Finally after years of listening to some men call me crazy and others just pity me, I had learned that what I was suffering from was PMDD which is worse than PMS--mind you I had to find this out on my own!!!  There are 150 symptoms related to a woman's menstrual cycle!  As if all this wasn't enough, baby boy four shows up during those PMDD highs where all seems to be alright with the world back in 2007 and there I was in the doctor's office getting a precription for antidepressants when I finally came down and was no longer pregnant.  I seem to be in better spirits while pregnant.

At first I thought I was on my way to living a life where I didn't feel bad half the time while on those pills, but oh no!  I tried three different ones and every one had side effects that either made me more weird, hyper, sick feeling, or tired.  Oh and might I add, gain some weight.  I gave them all up after hearing a voice awake me one morning with, "You are going to die."  What the...!?  I thought.  So I'm hearing an evil voice while on the pills?  So the old song goes, " I could do bad all by myself."  I weened myself off of those pills after alerting my doctor.

A couple of years ago I returned to my old roots and went to see someone who sold natural medicines.  My experience has been okay, but still I have my moments.  I have learned to shut people out when I feel my symptoms coming on which means no serious conversations in-person, chatting unnecessarily on social networking sites, inviting people over my home, and no music or TV that glorify evil, relationship dramas, etc. and definitely no depressing TV news!  I don't need the added stress.  I am also tired of apologizing to others for my alters.  Oh, I didn't mention that having serious PMDD issues makes you feel like you have separate personalities.  Who knows, with all the pain I suffered with as a child, I could have created separate personalities to deal with the pain?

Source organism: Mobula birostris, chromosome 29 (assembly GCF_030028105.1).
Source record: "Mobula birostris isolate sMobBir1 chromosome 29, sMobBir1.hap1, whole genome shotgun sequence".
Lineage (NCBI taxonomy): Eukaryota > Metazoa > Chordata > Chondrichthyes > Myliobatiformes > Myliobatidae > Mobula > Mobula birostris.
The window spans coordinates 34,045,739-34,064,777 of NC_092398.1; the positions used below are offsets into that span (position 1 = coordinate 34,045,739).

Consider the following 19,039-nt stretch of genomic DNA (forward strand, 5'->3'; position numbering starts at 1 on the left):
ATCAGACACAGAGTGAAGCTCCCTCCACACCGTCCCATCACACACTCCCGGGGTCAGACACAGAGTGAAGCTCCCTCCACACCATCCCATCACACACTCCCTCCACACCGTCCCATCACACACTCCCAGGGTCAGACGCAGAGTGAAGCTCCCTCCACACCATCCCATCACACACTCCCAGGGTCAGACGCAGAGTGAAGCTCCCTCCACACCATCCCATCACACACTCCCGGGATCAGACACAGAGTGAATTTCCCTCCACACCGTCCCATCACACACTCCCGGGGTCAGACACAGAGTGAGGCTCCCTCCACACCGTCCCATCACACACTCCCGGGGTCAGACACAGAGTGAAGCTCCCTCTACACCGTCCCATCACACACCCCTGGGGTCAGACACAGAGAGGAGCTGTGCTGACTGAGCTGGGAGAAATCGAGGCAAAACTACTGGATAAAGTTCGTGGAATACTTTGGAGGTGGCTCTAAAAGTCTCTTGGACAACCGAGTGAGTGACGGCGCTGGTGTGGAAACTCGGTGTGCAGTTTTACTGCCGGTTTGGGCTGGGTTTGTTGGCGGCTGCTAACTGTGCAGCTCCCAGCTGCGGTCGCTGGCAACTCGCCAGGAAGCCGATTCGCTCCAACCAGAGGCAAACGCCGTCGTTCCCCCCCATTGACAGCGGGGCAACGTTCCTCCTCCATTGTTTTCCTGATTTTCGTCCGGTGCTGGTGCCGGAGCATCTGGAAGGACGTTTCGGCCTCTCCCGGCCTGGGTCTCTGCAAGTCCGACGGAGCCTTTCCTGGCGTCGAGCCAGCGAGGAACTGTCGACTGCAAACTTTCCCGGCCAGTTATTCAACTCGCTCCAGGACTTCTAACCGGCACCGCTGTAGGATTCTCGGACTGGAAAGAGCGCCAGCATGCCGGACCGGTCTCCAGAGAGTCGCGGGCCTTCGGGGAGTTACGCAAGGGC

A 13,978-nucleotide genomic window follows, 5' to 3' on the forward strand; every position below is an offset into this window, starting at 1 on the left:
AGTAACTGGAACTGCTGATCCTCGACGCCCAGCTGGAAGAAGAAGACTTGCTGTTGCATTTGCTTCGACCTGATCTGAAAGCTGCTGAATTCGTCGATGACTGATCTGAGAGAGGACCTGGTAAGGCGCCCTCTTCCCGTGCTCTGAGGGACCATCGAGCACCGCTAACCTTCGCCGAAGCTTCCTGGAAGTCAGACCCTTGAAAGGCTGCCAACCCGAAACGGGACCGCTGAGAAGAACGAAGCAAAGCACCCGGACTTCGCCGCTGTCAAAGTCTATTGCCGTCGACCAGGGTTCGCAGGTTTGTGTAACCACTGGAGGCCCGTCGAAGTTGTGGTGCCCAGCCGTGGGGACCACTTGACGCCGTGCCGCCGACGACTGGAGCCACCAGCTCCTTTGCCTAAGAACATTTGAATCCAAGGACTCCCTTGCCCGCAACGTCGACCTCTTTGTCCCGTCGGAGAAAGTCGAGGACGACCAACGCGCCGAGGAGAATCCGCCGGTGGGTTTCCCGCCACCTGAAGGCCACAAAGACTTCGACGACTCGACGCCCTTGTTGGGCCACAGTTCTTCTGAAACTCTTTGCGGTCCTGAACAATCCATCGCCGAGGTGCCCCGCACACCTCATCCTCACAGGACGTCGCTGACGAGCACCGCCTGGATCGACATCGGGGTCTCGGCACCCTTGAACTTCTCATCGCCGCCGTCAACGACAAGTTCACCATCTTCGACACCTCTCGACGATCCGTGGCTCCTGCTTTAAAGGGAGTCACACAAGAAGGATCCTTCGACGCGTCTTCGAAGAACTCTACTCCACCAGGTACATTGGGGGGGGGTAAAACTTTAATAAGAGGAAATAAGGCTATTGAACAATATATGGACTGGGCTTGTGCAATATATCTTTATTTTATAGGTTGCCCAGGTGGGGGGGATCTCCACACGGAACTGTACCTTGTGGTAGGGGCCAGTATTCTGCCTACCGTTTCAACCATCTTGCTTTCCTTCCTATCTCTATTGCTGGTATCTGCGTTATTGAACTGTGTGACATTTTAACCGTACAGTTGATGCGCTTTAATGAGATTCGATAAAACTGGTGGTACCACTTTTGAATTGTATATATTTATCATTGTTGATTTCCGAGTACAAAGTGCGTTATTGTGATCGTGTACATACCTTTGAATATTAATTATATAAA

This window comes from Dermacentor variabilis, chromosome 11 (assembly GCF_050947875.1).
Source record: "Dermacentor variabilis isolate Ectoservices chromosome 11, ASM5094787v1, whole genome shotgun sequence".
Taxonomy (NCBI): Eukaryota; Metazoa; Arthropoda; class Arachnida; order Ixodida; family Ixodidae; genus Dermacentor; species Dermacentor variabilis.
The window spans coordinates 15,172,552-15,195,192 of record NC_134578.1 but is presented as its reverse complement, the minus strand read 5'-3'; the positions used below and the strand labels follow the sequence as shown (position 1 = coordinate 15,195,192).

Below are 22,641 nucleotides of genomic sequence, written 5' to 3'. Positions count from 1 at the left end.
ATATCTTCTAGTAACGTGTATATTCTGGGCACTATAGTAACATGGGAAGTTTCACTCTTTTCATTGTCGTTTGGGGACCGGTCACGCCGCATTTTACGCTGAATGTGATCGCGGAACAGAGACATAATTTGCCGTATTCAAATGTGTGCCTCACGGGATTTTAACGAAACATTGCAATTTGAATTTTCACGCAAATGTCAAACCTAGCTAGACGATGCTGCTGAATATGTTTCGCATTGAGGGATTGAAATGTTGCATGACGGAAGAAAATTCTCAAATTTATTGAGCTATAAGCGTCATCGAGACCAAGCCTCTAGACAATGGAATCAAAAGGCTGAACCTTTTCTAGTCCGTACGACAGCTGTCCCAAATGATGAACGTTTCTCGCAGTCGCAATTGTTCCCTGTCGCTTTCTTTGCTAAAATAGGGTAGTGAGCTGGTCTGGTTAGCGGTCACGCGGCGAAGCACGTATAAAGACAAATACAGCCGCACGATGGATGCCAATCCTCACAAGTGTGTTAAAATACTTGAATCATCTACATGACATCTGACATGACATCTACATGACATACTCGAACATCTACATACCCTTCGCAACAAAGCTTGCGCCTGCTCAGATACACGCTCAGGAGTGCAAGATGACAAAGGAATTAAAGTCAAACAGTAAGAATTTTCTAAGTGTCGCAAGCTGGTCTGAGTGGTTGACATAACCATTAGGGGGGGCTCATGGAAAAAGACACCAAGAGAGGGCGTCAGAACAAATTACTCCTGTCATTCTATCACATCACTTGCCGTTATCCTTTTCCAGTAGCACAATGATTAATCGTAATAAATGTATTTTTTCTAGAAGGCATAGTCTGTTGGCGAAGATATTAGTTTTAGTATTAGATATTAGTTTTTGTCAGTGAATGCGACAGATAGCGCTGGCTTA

In closing, I just wanted to share my personal experience with PMDD related symptoms with those mothers who find themselves going out of their minds sometimes, you aren't alone.  I just pray that you will get all the help you can before it's too late.  As for those of us who have found a way to cope like:  personal faith, herbal medicines, prescription medicines, support groups and/or rehab, if you recognize a mother who is falling apart, try to lead her to some help.  I think of all the people who witnessed moms "lose it," so they say. Yet, they never bothered to give her a phone number to some help, a website, offer to drive her to see a doctor, or give her money to help with buying medicine.  In my opinion, if she should snap out and kill some folks, those insensitive partners and busybodies around her who "always knew she was crazy" ought to be locked up too!  Rather than call her "crazy, mental" or some other insulting word, find some help for these moms.

Nicholl McGuire

1 comment:

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Over 20 years office work experience, six years completed college coursework, background in print media and communications, recognized for exceptional attendance and received merit increase for past job performance, self-published author and part-time entrepreneur, Internet marketing and social media experience. Interned for non-profit organization, women's group and community service business. Additional experience: teaching/training others, customer service and sales. Learn more at Nicholl McGuire and Nicholl McGuire Media